Kaylene Luano and Solo Luano braced Alaska’s daunting weather for 15 years before moving to North Carolina last November.
The couple, who hails from the South Pacific, knows hurricanes all too well. The warnings earlier this week brought back childhood memories for Kaylene, about a time when a tropical cyclone ravaged the American Samoa and her family was out of power for weeks.
“Our home is surrounded by trees, and we heard there would be lots of flooding, so we decided to come here for safety reasons,” she said. “We didn’t know where to go. We didn’t have any family close by.”
The Luanos and their five children checked in at the emergency shelter in Smith Middle School on Wednesday, where dozens of families with small children and pets chose to brave Florence, now a tropical storm.
“We’re not expecting to get the catastrophic impact we thought we were going to get,” said Kirby Saunders, Orange County’s emergency manager coordinator, during an evening briefing at the shelter Friday. “We’re not expecting to see what we’re seeing is happening down in the coast on the TV.”
After Saunders spoke, a handful of families packed their belongings and left the shelter.
The county will face 20 to 25 mph winds Saturday and Sunday and one to two inches of rain until Sunday afternoon, when officials plan to close down the shelters unless the forecast changes. The county is providing free transportation to those who wish to leave the shelter before then.
Although about 3,000 customers remain without power, most outages are north of Hillsborough where a tree fell down knocking out a pole, Saunders said.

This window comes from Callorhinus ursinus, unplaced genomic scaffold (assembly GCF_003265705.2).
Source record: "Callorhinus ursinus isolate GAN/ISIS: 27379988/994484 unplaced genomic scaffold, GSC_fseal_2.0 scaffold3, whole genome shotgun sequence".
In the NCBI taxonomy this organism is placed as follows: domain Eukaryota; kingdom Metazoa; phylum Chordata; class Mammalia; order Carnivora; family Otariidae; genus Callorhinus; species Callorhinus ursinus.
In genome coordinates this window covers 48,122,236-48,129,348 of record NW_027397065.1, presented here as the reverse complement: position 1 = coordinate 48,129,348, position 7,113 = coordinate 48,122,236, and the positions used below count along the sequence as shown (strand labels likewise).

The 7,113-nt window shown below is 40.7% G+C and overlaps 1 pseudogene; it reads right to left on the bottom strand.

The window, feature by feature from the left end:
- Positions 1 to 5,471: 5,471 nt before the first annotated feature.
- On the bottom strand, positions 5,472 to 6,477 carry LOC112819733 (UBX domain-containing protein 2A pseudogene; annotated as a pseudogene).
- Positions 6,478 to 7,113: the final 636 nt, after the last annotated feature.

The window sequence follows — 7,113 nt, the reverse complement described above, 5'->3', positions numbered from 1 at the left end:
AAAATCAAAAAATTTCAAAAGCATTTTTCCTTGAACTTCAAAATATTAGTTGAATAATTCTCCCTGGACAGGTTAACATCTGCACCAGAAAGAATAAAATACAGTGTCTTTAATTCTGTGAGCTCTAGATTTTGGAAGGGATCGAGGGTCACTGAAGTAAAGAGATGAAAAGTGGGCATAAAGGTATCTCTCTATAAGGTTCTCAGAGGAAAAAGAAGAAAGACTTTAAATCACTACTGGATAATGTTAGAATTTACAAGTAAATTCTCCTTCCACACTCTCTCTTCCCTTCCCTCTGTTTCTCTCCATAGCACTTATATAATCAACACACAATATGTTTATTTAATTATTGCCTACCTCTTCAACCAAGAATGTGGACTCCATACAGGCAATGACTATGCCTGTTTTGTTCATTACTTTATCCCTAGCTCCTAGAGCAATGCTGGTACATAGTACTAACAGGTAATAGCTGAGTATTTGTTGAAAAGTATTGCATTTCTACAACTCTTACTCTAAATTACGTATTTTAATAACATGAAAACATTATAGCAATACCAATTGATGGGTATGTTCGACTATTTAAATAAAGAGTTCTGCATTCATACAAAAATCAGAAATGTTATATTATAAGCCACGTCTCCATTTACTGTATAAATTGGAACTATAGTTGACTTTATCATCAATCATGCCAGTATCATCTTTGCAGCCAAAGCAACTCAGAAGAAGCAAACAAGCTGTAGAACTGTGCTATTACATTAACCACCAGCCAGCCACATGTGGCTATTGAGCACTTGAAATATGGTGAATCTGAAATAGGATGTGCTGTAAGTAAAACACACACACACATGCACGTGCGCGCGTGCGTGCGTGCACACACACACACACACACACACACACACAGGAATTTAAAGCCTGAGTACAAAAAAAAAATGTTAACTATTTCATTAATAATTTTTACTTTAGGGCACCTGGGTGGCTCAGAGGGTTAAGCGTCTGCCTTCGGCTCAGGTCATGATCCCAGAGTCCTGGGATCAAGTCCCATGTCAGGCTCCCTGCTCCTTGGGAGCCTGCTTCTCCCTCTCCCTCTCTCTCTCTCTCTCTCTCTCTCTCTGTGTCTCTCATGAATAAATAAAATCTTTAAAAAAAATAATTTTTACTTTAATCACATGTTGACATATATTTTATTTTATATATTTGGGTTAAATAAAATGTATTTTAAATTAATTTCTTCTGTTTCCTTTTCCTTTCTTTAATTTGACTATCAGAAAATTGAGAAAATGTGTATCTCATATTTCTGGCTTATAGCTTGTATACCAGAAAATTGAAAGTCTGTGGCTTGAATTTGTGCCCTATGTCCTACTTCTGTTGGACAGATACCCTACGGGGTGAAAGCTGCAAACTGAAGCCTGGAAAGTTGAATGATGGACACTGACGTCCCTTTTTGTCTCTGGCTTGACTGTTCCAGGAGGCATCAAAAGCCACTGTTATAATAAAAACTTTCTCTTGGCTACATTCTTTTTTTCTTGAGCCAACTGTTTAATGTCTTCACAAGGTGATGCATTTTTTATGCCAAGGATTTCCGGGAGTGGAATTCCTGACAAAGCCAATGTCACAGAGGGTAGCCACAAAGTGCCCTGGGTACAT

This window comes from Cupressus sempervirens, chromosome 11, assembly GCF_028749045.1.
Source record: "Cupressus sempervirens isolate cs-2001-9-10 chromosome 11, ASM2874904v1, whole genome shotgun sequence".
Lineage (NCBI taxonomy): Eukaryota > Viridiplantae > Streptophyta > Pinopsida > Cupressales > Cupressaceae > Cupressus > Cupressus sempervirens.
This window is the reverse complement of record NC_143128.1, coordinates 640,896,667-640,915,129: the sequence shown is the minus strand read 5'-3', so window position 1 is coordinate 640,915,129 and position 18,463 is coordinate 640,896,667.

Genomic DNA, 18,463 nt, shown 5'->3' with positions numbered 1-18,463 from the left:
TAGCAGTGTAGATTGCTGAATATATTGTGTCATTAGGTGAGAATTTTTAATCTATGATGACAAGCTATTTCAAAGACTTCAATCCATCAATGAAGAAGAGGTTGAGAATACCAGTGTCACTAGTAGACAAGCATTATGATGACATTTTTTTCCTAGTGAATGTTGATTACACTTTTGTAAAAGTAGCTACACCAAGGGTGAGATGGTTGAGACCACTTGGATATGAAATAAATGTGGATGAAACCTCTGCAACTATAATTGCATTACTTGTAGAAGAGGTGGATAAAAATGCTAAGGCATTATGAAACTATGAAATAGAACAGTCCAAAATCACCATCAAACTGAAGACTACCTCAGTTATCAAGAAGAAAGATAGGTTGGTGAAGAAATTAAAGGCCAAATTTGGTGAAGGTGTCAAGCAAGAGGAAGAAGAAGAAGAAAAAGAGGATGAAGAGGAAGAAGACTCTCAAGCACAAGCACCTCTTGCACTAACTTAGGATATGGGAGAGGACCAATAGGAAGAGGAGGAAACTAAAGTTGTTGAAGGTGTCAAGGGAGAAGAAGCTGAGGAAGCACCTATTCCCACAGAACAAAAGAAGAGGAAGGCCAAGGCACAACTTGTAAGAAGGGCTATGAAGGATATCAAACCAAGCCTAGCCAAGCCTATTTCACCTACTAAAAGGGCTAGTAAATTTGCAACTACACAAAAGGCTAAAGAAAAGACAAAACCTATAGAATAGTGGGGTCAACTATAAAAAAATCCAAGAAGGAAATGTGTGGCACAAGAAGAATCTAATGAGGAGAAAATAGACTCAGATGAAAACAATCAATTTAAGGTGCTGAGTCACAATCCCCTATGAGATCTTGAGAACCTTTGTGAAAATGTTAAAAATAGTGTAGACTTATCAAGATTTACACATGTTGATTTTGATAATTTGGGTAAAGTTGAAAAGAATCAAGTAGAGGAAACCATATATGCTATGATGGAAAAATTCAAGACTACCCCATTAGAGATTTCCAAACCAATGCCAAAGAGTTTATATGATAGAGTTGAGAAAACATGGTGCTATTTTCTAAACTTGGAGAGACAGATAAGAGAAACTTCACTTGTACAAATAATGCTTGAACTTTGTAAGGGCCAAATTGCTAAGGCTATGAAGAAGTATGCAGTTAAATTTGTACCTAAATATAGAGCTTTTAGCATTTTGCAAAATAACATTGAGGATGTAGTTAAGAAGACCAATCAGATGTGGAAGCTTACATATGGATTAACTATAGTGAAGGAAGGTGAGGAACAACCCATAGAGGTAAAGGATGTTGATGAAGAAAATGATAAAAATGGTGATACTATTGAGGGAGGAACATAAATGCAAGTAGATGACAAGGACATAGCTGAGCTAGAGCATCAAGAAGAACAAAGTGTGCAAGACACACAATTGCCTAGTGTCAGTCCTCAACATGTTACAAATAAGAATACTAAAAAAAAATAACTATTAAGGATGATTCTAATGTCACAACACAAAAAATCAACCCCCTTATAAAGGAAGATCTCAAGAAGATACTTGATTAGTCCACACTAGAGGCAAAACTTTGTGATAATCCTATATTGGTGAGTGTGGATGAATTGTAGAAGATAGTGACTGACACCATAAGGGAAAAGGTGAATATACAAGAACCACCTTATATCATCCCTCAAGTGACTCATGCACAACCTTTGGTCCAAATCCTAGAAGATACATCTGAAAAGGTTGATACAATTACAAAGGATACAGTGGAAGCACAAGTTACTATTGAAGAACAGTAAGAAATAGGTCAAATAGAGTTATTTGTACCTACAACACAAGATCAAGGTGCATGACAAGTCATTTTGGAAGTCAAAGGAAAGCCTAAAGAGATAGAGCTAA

Chapel Hill Police Chief Chris Blue asked the public to stay out of harm’s way — avoiding fallen electric poles and trees — until Sunday, when Florence’s gusty winds and heavy showers are expected to leave the Triangle.
“It appears we’ve been blessed with the storm going around and not on top of us,” Blue said.
But Maria Cano recalls how just two years ago, Hurricane Matthew left everything in her house soaked and useless.
“Then we had to run, on emergency mode, to come here,” she said, peeling an orange at the school’s cafeteria while her 2-year-old son Ronaldo kissed her on the cheek.
She packed up some blankets and took her three children to the shelter on Thursday night. She said store racks were empty before she could buy any supplies earlier this week, so the shelter — that is providing food and water — is a blessing.
Even then, she dreads that the wood and metal sheets of the mobile home won’t endure Florence’s winds.
“It’s fine. We’re fine, but if the place we live floods, it’d be a loss,” she said. “If we lose our stuff, it’s not too bad, as long as we’re fine.”
The school's gym was filled with cots, where people tried to sleep through the storm Friday afternoon.
Lucy King was lying in one while her daughter, Alesia Bleau sat in a wheelchair.
“I knew we were going to have the storm, but I didn’t know it was going to be this big and slow, lingering in the ocean for a week," King said.
King was accompanying her daughter on Monday when she heard Florence was heading to the Carolinas. A few days before, Bleau lost her fiancé of 14 years to a sudden heart attack.
Bleau, 53, is paralyzed from the waist down, has a speech impairment and, as a glaucoma patient, has lost her vision. King, who’s awaiting bladder surgery at 70 years old, feared first responders wouldn’t be able to help her as Florence made its way through North Carolina. They checked into the shelter on Thursday.
“They really feed you well,” King said. “We’ve eaten more here than at home and everyone is very kind. It can’t get much better."
Bleau’s 1997 electric wheelchair could’ve also become a problem at her mobile home. It would be useless after some flooding or a few days without power.
“They said millions of people have had to go somewhere, and I said, 'Where the hell are we going?'” King said. “We didn’t have adequate money to go somewhere else.”
Alesia can cook in her kitchen and is very independent, King said, but that’s because her home has ramps and other features that make it accessible for her.
“I don’t know what we’re going to do when the shelter closes, but I can’t leave her,” King said. “I sure don’t have money. I don’t know where else we’ll go.”
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